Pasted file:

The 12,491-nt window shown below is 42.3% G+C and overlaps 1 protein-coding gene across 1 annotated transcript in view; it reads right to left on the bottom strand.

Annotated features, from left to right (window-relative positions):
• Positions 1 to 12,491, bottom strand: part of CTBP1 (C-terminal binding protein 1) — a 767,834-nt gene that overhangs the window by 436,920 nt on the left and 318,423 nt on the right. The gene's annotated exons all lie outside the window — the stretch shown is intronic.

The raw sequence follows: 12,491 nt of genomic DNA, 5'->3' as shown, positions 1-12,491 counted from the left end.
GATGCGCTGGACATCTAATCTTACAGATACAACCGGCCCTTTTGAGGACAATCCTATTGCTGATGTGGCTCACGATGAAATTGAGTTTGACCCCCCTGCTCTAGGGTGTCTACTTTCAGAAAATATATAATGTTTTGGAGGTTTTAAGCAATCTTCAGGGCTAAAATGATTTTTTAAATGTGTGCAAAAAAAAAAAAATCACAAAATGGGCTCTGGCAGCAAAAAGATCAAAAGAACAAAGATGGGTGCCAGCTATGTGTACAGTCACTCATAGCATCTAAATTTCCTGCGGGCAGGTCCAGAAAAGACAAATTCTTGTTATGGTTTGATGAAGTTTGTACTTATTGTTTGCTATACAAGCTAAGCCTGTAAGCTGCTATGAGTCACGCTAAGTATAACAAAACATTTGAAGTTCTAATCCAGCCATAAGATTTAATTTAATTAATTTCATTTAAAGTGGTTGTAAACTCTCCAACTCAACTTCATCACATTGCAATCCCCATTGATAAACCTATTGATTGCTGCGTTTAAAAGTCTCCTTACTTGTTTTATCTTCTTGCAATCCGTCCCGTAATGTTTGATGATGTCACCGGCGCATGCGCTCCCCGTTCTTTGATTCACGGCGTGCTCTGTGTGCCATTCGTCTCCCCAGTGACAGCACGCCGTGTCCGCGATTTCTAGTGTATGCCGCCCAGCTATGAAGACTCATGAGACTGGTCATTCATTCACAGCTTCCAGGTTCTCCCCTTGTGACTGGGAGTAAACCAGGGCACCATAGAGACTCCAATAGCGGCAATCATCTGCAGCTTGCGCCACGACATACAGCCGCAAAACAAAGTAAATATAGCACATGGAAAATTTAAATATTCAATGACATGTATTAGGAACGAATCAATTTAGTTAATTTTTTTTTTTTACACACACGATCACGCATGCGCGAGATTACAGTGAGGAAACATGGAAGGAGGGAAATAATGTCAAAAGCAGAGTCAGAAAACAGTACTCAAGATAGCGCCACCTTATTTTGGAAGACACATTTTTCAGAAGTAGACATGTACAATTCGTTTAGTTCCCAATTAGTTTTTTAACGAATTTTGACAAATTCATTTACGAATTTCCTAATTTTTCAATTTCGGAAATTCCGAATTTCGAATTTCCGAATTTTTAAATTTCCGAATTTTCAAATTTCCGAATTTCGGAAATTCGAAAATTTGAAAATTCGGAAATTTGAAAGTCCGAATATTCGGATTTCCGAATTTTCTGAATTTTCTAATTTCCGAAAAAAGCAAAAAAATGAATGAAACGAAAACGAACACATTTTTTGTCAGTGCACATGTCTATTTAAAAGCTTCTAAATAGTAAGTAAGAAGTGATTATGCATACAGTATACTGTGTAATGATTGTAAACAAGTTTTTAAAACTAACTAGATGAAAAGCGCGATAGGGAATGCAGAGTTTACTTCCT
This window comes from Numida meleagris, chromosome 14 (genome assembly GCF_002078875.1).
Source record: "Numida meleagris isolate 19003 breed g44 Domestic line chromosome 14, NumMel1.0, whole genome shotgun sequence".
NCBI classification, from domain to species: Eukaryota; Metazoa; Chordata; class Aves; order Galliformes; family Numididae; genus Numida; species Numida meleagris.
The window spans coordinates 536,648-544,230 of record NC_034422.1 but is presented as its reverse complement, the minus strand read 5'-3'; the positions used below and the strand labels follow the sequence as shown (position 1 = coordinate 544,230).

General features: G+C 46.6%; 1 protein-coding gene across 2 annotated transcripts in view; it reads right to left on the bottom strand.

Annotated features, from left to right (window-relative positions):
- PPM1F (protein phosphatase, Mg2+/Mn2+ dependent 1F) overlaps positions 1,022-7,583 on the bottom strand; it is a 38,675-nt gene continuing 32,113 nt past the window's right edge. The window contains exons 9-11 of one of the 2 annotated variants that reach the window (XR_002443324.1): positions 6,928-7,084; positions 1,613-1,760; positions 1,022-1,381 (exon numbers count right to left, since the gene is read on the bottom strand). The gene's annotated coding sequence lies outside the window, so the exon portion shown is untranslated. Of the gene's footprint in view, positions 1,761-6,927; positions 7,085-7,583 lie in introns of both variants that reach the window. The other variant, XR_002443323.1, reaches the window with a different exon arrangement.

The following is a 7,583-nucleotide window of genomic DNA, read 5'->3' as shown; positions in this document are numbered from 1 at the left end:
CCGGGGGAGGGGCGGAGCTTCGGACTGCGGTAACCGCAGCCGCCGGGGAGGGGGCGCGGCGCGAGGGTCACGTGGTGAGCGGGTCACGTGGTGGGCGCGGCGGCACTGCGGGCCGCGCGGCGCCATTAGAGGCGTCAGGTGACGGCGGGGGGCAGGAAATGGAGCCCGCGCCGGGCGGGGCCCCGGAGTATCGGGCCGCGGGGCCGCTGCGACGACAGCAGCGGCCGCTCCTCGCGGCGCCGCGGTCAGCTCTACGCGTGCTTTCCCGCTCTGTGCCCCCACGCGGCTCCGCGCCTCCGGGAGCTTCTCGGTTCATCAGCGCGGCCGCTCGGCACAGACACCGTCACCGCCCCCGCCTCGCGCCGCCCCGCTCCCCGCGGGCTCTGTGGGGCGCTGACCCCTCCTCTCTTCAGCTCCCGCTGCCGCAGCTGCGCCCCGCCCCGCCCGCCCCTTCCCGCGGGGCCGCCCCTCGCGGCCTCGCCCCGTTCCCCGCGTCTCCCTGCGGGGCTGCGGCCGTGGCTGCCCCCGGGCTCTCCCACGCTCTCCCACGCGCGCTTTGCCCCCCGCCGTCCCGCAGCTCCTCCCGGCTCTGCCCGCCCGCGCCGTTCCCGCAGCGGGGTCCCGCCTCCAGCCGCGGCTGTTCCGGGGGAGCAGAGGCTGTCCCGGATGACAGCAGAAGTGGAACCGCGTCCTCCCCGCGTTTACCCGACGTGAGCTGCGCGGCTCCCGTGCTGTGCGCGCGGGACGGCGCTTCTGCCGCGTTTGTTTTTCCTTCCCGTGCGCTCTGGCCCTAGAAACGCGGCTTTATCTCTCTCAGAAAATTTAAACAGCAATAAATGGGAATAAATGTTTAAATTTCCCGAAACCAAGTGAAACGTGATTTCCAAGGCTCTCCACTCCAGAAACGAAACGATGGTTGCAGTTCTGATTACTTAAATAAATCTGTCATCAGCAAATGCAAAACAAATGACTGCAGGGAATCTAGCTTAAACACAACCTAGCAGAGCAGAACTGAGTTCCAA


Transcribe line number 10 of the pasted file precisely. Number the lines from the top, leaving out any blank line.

General features: G+C 46.6%; 1 protein-coding gene across 2 annotated transcripts in view; it reads right to left on the bottom strand.